Dr Catherine Moody
Nuffield Council on Bioethics
28 Bedford Square
Please find enclosed the response to your consultation on behalf of the Alliance. We are a coalition of Hippocratic and World Faith medical and nursing bodies.
I am responding as chairman, and you my reproduce it. I heard about the consultation through the Guild of Catholic Doctors, one of our constituent bodies.
I have confined our response to answers only and have not responded to all questions.
Dr A P Cole
JP FRCP FRCPCH
106a Battenhall Rd
01905 352967 t/fax
Q 1 The moral status of the born is the same as the unborn. Some argue for relative value attached to unborn life but there is no objective or agreed position on this and we do not think it is a helpful distinction.
Interventions should be guided by a basic presumption in favour of life. The nature of the intervention is on a case be case basis. Potential disability is not necessarily determinative but there is no obligation to preserve life by all and every means.
Overruling mothers wishes should be very rare , but may be justified if it is the only way to save an unborn life. In the case of pregnancy management a suitable birth plan which recognises emergencies can be helpful. It is not possible sometimes to get informed consent in an obstetric crisis
Q2 The general presumption in favour of life yields if the intervention is unable or unlikely to achieve its purpose or if the burden of it is excessive or disproportionate .As regards pre maturity the limiting factor is likely to be the availability of skills and resources. It is unlikely that a threshold can be agreed, though reviewable guidance may exist from suitable bodies. These must recognise the inevitable differences between tertiary, secondary and primary care,
A distinction may not be drawn between treatments on the basis of disability alone. This can only be dealt with on a case by case basis.
Q3 This is the key question the unborn or disabled do not have a lesser moral status. This should be made clear to families by the way in which their child is treated. Confidence is lost once parents think that their child is being treated differently because it has a disability. Many of the recent high profile cases that have come to court are due, in part, to this perception.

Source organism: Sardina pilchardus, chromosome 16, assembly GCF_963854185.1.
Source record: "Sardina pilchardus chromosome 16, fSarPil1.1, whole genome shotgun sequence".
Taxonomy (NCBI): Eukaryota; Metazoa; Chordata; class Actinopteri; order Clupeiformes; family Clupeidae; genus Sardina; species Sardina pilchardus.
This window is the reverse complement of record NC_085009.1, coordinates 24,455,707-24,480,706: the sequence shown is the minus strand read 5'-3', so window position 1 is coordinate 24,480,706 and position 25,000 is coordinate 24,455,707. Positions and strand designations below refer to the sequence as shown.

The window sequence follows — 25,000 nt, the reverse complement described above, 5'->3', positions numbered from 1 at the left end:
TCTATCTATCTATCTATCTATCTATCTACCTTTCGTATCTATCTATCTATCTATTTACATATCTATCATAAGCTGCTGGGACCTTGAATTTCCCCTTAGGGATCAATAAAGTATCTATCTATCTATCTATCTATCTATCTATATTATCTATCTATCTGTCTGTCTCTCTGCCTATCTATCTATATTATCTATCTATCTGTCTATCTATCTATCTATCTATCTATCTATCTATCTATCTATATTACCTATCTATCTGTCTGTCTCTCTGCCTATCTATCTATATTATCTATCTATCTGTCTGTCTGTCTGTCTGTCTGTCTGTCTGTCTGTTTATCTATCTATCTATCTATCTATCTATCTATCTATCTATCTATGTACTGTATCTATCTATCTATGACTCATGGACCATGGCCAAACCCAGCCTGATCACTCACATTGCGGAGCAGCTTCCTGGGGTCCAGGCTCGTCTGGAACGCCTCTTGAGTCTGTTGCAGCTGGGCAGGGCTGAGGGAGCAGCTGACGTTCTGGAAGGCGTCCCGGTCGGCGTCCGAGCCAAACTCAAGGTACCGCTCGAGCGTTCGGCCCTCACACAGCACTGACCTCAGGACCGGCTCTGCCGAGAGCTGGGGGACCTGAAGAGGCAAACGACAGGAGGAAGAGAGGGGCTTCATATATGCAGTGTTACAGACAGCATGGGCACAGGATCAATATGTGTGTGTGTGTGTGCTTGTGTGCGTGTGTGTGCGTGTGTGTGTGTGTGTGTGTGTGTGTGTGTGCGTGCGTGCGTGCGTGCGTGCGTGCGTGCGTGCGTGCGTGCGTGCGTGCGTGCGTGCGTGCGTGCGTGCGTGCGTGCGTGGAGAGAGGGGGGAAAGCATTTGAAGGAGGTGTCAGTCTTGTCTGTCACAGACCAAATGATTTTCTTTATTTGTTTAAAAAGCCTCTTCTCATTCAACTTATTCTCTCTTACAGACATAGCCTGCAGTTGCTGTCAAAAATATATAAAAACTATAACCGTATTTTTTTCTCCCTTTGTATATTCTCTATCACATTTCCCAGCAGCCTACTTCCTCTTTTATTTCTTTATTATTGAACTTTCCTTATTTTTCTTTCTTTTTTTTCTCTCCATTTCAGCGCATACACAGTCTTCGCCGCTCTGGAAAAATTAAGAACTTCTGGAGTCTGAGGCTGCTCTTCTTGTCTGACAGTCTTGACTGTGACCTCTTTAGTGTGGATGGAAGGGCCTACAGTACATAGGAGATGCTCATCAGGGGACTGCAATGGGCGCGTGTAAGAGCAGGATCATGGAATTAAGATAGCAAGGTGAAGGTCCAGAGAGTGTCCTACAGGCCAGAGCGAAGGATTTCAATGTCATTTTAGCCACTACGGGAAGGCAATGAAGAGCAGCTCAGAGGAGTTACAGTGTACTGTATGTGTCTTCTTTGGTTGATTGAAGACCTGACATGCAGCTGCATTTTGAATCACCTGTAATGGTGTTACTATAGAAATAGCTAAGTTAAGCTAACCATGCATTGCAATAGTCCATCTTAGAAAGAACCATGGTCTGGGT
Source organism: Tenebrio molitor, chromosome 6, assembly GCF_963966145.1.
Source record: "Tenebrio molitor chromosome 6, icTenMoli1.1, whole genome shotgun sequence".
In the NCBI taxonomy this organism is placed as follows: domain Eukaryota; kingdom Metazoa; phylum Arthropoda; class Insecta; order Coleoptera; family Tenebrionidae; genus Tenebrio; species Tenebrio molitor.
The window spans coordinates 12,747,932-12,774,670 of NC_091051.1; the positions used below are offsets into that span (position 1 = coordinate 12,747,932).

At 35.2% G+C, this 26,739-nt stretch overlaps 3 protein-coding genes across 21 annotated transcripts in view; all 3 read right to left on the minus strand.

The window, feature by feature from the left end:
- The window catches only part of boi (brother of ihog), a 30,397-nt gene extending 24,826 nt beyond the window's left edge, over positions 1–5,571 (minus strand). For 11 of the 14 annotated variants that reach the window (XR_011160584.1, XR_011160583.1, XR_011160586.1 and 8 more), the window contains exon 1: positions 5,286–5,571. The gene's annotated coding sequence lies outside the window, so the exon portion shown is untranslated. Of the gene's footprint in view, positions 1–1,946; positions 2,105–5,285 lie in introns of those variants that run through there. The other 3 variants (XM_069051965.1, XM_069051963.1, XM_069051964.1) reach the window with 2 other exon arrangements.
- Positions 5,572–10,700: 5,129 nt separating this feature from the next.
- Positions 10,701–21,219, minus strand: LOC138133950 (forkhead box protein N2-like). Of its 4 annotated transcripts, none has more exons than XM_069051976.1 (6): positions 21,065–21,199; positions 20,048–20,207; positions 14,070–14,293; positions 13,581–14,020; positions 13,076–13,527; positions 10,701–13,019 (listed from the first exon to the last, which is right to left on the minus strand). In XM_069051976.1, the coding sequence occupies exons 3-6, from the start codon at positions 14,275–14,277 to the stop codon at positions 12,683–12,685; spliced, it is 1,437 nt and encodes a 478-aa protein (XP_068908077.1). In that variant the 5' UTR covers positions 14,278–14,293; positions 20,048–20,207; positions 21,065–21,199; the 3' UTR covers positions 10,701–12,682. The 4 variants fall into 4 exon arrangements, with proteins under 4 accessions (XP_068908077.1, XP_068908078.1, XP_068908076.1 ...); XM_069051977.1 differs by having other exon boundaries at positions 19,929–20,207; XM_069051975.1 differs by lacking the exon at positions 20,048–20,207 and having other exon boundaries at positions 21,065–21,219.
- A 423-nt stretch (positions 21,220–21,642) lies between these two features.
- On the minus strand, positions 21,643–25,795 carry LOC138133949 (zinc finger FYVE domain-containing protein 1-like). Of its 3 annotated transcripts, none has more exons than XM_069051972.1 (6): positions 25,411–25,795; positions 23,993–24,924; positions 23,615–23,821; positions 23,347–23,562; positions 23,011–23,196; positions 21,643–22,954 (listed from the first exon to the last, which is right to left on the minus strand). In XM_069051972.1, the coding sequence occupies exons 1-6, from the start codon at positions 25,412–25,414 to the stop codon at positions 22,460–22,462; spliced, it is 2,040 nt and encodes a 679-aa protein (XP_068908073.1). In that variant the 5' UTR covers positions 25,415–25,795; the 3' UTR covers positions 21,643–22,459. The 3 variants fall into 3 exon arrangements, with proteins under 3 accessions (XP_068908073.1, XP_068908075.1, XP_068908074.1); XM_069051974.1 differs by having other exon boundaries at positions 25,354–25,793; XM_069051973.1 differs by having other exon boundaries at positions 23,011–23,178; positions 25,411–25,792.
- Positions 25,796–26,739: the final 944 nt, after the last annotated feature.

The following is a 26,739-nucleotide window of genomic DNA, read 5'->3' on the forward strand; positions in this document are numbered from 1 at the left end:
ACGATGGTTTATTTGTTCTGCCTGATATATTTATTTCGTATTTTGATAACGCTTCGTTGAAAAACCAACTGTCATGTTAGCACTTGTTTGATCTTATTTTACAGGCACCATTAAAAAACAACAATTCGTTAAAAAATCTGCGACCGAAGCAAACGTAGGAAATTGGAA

These can be morally equivalent especially where the necessities of life such as food and fluids are concerned.
These cannot be objectively determined. Professionals should not employ such arguments. We are sure that properly assessed and addressed disabilities are completely compatible with a contented life. We do , however, recognise an “intolerable life”, a legal term currently being considered by the courts.
Q4 As above
Religion and values, whether religiously determined or not, are central.
The role of the media can be deleterious though balanced and thought provoking reporting can play be positive. The media should not be permitted to determine final outcomes.
Professionals should confine themselves to giving accurate information. This should also state when uncertainty exists. There must also be honest reappraisals as clinical conditions frequently change. Parents may recognise these changes before professionals.
Mother, and or the parents together
Recourse to law may be unavoidable but usually represents a breakdown in confidence between families and professionals.
Q6 Should not be determinative in the NHS. Parliament has a role in determining the use of resources but the bedside decisions should be made by families guided by professionals.
Q7 We do not attach great weight to the QALY. We think proper assessments should be given such as “50% return of function...”, rather than use a flawed and potential misleading entity such as the QUALY. In any event it cannot be applied to children who have never know a different condition.
Q8 Treatment by protocol is no substitute for personal clinical responsibility. Directives have a limited use for professionals only.
Q9 Parliament may have to make decisions on the use of resources. These are not the same as decisions as to what constitutes good and ethical practise.
General remarks not covered above;
Parents approach decisions from a different perspective than professionals and given their all important role, should not be put under pressure. Almost all parents know when to give up treatment and are put under undue anxiety by questions such as “What if......”. When the time comes to make life ending decisions the family almost invariably recognise it. Their intuition that “The time has not come yet” is very likely to be correct.
We are aware of the inequality of arms that exists between Health Trusts and families. The intervention by the courts may be the only way to reach certain decisions. We hope that
Trust s may be more helpful to families rather than get into adversarial positions. Is there a role for a Court of Protection and a wider use of the Official Solicitor?
We think many of the problems that arise have done so because professionals and Trusts take up positions which do not reflect changing clinical situations.
We are persuaded that the more frequent use of second medical opinions may be of considerable assistance to families. This must also provide for transfer of children between hospitals. Financial or administrative obstacles should not be used to prevent this.